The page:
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 Table of Contents 
Year : 2000  |  Volume : 7  |  Issue : 3  |  Page : 17  

Tips from the Editor


Date of Web Publication31-Jul-2012

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Source of Support: None, Conflict of Interest: None

PMID: 23008625

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How to cite this article:
Bella H. Tips from the Editor. J Fam Community Med 2000;7:17

How to cite this URL:
Bella H. Tips from the Editor. J Fam Community Med [serial online] 2000 [cited 2022 Jan 20];7:17. Available from:

Common reasons why papers are rejected for publication

  • The study did not examine an important scientific issue
  • The study was not original (someone else has already done the same or a similar study)
  • The study did not actually test the author's hypothesis
  • A different type of study should have been done
  • Practical difficulties (e.g. in recruiting subjects) led the authors to compromise on the original study protocol
  • The sample size was too small
  • The study was uncontrolled or inadequately controlled
  • The statistical analysis was incorrect or inappropriate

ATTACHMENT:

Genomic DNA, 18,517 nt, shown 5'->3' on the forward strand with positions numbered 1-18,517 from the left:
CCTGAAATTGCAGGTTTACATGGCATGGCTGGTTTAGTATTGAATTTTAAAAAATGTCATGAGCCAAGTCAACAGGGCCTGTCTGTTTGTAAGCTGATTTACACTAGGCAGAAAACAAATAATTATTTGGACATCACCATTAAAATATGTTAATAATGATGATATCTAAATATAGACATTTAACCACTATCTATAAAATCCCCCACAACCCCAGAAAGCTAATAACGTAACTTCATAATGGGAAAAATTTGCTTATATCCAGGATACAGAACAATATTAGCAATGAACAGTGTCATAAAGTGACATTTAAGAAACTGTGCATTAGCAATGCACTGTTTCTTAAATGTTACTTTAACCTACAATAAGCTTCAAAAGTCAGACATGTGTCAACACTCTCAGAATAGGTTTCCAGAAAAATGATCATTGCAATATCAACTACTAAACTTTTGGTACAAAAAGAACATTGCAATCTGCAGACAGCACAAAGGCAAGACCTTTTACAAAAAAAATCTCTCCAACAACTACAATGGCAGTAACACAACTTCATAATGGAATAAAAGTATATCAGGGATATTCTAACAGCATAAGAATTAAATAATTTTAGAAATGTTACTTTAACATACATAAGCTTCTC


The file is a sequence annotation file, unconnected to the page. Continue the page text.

• The authors have drawn unjustified conclusions from their data
  • There is considerable conflict of interest (e.g. one of the authors or a sponsor might benefit financially from the publication of the paper and insufficient safeguards were seen to be in place to guard against bias)
  • The paper is so badly written that it is incomprehensible
(Source: Greenhalgh T. How to read a paper. The basics of evidence-based medicine. London: British Medical Journal Publishing Group, 1997)

Problems encountered by technical and copy editors, authors, journal editors and reviewers

  • Inconsistency in: spellings, use of units, presentation of units, use of symbols
  • Too many tables/figures makes layout difficult
  • Lack of care in determining levels of headings (keep to a minimum)
  • Literary not scientific language/lack of clarity
  • Errors in quoting from source material
  • Errors in cross-referencing data (e.g. data in text does not match data in tables/figures; statements in abstract do not match statements/conclusions in text)
  • Incomplete referencing: author, title, journal, volume, issue, date, page numbers, or author/editor, book title, place of publication, publisher, year, page numbers
  • Too many references: are they all valid?
  • Poor quality figures/photos
  • Poorly designed tables
(Source: WHO and other sources)


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Journal of Family and Community Medicine | Published by Wolters Kluwer - Medknow
Online since 05th September, 2010